HAVANA, May 16th Cuba has become the first Latin American country to celebrate LGBTQ+ history month, with advocates hoping the milestone spurs other nations to mark old wins and prevent new discrimination.
Dozens of events are scheduled throughout May, said founder Raul Perez Monzon, a historian and assistant professor at the University of Havana.
“LGBTQ+ people have been afraid to call attention to themselves for fear of consequences, such as verbal abuse, attacks, and exclusion.”
Organizers say the event marks an important first.
None of the 13 countries that have so far marked the month, from Australia to Canada, is majority Spanish-speaking.
Legal persecution and social exclusion were once the norm for many LGBTQ+ people in mainly Roman Catholic Cuba, which has been governed by the Communist Party since 1959.
In 2008, its National Center for Sex Education said it would offer free gender-confirmation surgery to transgender patients.
Lawmakers banned workplace and housing discrimination on the basis of both sexual orientation and gender identity in 2013.
Juan Carlos Gutierrez Perez, a professor at the University Marta Abreu of Las Villas and a festival co-organizer, said a “great wave of conservative religious fundamentalism has been developing in Cuba” in recent years.
“It is not an endemic phenomenon in Cuba but in Latin America and the rest of the world, too,” Gutierrez said.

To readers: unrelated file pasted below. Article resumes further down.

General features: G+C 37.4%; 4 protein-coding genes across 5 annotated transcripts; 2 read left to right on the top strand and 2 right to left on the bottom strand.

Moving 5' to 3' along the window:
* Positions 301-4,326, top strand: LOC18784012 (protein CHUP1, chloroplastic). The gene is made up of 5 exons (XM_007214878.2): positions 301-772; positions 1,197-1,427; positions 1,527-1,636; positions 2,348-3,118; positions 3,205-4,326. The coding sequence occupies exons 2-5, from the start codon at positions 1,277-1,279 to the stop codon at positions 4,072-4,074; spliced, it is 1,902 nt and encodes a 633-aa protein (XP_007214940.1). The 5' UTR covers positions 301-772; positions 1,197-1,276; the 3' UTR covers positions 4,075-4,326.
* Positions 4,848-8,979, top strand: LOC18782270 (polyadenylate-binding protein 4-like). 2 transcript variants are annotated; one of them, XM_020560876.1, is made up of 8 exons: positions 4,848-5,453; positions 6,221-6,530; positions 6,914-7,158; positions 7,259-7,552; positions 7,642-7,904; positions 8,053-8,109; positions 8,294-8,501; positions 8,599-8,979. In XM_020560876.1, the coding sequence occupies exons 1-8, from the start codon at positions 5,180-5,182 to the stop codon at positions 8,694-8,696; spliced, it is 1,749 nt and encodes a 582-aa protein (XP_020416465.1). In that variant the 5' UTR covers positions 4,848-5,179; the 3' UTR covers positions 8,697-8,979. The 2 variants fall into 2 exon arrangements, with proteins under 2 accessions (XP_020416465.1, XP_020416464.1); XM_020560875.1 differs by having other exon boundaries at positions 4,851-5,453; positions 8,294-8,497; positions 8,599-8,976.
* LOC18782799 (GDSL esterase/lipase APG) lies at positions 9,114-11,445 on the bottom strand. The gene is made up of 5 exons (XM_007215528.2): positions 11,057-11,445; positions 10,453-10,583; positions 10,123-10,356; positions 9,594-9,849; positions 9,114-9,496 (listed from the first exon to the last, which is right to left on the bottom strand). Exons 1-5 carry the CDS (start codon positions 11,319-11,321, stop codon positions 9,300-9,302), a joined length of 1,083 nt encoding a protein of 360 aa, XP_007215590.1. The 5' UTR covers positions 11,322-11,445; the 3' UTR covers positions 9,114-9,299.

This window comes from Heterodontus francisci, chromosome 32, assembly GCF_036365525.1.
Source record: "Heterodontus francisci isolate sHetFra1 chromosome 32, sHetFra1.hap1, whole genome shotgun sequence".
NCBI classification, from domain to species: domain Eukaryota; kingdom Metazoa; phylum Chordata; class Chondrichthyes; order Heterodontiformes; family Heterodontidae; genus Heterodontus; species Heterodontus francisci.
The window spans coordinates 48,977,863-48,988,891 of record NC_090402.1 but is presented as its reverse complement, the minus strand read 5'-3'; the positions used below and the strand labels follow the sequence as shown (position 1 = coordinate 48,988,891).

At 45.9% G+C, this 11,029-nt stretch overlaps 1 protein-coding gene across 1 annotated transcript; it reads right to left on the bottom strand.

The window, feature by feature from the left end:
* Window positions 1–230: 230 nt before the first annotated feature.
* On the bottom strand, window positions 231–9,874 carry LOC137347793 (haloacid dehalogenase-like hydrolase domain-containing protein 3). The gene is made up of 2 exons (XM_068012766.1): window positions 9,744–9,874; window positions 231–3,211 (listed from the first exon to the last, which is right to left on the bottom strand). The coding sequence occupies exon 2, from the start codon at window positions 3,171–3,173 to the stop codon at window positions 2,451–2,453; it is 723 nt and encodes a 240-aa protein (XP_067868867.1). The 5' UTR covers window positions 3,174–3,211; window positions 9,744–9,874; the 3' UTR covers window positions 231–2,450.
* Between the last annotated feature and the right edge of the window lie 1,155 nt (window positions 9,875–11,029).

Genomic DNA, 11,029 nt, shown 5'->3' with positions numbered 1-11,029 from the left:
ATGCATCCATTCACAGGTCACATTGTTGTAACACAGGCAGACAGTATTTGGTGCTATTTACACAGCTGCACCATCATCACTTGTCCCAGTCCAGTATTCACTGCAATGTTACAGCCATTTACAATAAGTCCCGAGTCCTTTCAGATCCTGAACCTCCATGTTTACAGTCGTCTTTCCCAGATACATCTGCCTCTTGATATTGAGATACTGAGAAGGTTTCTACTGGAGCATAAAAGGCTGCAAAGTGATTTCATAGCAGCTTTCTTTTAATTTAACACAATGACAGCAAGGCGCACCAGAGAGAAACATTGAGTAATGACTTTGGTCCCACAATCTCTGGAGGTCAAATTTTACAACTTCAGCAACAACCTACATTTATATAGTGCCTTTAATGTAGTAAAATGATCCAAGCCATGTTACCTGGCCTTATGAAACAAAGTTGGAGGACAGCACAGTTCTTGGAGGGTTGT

Representatives from the Roman Catholic Church in Cuba, the island’s largest religious denomination, did not respond to a request for comment.
At least a dozen countries – from Canada to Finland, Hungary to Britain – have marked their LGBTQ+ heritage since Rodney Wilson organized the world’s first LGBTQ+ history month in the United States in October 1994.
“This is extraordinary exposure, and it’s had a really important impact,” Wilson said. “It provides at least once a year an excuse to take a spotlight out and shine it on these stories, these people and their history.”
The aim now is to spread the word wider, with a committee of members from New Zealand to Norway exploring participation.
“It’s an exciting time,” Wilson said. “We are recognizing more globally the idea of shared and sustained history.”
Cuba is not the only newcomer this year.
Italy held its first LGBTQ+ history month in April, half a century after the country’s first protests for LGBTQ+ equality when activists picketed a medical conference in the city of Sanremo that had declared homosexuality as “deviant.”
Alessio Ponzio, a history professor at the University of Saskatchewan and co-founder of Italy’s history month, said the goal was in part to influence the present and shape the future.
“We’re trying to begin a cultural revolution,” Ponzio said.